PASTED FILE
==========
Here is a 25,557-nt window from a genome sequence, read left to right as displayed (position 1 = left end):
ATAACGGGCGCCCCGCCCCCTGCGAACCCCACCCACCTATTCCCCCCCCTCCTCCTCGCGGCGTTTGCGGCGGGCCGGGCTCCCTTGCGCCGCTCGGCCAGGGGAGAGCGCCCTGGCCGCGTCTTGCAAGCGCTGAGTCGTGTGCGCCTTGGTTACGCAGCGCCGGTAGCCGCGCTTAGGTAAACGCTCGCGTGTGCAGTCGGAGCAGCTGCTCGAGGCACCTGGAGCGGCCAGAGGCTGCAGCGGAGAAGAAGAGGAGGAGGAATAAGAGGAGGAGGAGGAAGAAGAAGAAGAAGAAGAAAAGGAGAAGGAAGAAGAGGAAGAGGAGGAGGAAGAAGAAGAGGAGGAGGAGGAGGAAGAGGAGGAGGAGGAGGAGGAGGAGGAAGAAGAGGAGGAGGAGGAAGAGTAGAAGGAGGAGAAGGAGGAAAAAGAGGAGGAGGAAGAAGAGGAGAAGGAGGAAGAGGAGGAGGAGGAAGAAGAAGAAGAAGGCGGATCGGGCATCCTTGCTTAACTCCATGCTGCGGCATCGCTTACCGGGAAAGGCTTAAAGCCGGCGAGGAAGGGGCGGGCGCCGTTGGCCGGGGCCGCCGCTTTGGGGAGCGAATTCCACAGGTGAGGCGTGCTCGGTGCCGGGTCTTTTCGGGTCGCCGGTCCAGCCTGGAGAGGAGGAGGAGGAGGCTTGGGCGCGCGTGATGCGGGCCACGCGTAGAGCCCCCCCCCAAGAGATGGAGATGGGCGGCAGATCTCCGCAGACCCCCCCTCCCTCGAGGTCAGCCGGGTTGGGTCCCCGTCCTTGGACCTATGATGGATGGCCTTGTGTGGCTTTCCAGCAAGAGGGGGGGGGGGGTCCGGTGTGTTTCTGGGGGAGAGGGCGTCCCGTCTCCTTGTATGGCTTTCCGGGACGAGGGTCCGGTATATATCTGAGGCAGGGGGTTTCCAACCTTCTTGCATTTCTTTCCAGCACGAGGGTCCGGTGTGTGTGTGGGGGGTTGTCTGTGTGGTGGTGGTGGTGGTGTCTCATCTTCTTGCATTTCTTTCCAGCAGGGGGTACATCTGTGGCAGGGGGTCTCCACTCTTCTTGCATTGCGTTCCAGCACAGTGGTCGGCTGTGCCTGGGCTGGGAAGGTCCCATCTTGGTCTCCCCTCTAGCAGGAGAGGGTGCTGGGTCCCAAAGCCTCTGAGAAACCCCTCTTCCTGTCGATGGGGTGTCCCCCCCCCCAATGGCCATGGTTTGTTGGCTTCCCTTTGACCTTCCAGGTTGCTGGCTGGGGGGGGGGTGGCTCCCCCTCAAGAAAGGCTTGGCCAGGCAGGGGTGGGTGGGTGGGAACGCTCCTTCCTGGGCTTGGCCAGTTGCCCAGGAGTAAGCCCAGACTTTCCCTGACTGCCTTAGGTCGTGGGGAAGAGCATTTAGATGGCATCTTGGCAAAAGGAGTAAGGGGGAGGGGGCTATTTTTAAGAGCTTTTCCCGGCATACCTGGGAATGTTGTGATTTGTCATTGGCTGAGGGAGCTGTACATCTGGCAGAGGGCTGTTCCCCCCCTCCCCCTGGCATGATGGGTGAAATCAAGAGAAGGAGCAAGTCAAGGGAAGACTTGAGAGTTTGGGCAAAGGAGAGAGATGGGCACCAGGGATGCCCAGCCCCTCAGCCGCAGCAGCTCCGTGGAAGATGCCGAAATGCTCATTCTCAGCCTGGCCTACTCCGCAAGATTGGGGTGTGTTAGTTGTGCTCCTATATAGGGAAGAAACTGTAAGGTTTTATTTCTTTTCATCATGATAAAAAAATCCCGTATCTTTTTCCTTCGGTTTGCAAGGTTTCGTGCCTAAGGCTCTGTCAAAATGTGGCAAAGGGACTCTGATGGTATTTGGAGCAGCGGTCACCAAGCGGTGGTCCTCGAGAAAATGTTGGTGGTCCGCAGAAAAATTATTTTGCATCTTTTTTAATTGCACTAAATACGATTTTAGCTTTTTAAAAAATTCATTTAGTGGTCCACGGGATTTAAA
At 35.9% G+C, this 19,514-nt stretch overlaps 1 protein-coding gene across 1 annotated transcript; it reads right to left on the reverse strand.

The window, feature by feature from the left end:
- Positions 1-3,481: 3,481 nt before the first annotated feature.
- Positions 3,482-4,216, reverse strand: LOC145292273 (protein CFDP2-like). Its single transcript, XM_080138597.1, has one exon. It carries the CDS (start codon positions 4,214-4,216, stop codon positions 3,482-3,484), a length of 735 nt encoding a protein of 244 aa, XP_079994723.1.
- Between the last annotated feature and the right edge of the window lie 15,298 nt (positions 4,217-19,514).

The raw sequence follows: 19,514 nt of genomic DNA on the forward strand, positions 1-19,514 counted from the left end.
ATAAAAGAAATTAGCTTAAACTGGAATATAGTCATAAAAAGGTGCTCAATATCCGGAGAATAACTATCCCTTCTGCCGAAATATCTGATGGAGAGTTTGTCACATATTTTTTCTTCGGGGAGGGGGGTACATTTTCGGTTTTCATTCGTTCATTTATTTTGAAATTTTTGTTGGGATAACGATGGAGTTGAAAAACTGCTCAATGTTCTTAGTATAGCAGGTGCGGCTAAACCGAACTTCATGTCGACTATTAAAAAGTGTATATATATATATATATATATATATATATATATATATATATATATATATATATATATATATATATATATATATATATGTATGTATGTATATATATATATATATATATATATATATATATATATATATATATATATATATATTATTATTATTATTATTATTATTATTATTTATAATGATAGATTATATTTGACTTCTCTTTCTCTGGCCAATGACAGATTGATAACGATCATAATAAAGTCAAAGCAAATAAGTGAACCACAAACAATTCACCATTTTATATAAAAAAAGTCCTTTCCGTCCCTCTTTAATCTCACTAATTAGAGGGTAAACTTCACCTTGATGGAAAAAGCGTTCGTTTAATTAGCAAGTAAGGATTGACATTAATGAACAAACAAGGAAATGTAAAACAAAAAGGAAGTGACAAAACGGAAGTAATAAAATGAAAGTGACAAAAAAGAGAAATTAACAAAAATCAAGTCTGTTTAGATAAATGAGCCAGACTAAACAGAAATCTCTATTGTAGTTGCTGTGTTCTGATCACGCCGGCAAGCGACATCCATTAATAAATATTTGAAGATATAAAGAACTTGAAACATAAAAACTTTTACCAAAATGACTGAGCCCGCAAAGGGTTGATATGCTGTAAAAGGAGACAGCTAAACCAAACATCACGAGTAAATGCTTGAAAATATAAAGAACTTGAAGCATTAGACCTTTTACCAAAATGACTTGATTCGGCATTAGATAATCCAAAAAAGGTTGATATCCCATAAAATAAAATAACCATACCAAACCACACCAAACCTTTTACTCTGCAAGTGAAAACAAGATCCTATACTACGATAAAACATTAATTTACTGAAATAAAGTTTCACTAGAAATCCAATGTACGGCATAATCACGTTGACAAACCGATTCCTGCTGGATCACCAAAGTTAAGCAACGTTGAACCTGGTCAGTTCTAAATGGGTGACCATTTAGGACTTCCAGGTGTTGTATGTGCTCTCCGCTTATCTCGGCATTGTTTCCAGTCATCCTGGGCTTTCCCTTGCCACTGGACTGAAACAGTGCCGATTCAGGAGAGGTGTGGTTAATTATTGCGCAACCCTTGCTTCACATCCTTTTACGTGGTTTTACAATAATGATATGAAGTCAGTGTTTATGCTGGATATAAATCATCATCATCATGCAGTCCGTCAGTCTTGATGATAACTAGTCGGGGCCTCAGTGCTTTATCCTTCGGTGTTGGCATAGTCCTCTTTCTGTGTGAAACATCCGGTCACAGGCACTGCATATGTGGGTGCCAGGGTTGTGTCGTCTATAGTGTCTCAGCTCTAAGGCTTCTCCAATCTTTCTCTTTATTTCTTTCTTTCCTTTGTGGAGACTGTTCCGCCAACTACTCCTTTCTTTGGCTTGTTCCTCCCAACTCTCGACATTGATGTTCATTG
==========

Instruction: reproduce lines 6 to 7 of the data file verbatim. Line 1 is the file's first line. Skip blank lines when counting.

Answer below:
- Positions 3,482-4,216, reverse strand: LOC145292273 (protein CFDP2-like). Its single transcript, XM_080138597.1, has one exon. It carries the CDS (start codon positions 4,214-4,216, stop codon positions 3,482-3,484), a length of 735 nt encoding a protein of 244 aa, XP_079994723.1.
- Between the last annotated feature and the right edge of the window lie 15,298 nt (positions 4,217-19,514).